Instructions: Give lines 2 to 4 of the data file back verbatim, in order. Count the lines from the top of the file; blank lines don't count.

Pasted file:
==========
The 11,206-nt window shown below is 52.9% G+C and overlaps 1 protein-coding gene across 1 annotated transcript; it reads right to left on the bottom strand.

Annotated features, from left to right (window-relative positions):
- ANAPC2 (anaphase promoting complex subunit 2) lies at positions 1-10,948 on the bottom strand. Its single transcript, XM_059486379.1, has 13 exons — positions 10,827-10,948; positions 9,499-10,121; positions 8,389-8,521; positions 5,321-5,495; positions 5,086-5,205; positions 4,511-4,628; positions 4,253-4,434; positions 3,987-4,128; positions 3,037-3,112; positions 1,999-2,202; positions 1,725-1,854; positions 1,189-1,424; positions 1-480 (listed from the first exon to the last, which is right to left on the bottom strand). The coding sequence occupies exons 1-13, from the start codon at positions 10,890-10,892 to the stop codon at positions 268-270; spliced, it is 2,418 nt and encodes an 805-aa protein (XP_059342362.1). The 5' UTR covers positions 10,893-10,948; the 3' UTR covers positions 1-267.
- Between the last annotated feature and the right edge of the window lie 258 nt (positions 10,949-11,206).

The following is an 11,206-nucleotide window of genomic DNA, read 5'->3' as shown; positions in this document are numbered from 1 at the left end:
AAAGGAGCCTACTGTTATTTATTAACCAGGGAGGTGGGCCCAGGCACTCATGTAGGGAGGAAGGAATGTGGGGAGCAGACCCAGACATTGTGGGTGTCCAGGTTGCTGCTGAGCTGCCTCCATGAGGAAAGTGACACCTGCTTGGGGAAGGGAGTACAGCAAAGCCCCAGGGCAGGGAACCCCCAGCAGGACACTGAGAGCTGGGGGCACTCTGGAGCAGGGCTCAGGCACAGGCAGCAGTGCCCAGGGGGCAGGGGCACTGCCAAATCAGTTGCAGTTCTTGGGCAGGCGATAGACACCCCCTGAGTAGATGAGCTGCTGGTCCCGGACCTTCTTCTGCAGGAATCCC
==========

Annotated features, from left to right (window-relative positions):
- ANAPC2 (anaphase promoting complex subunit 2) lies at positions 1-10,948 on the bottom strand. Its single transcript, XM_059486379.1, has 13 exons — positions 10,827-10,948; positions 9,499-10,121; positions 8,389-8,521; positions 5,321-5,495; positions 5,086-5,205; positions 4,511-4,628; positions 4,253-4,434; positions 3,987-4,128; positions 3,037-3,112; positions 1,999-2,202; positions 1,725-1,854; positions 1,189-1,424; positions 1-480 (listed from the first exon to the last, which is right to left on the bottom strand). The coding sequence occupies exons 1-13, from the start codon at positions 10,890-10,892 to the stop codon at positions 268-270; spliced, it is 2,418 nt and encodes an 805-aa protein (XP_059342362.1). The 5' UTR covers positions 10,893-10,948; the 3' UTR covers positions 1-267.
- Between the last annotated feature and the right edge of the window lie 258 nt (positions 10,949-11,206).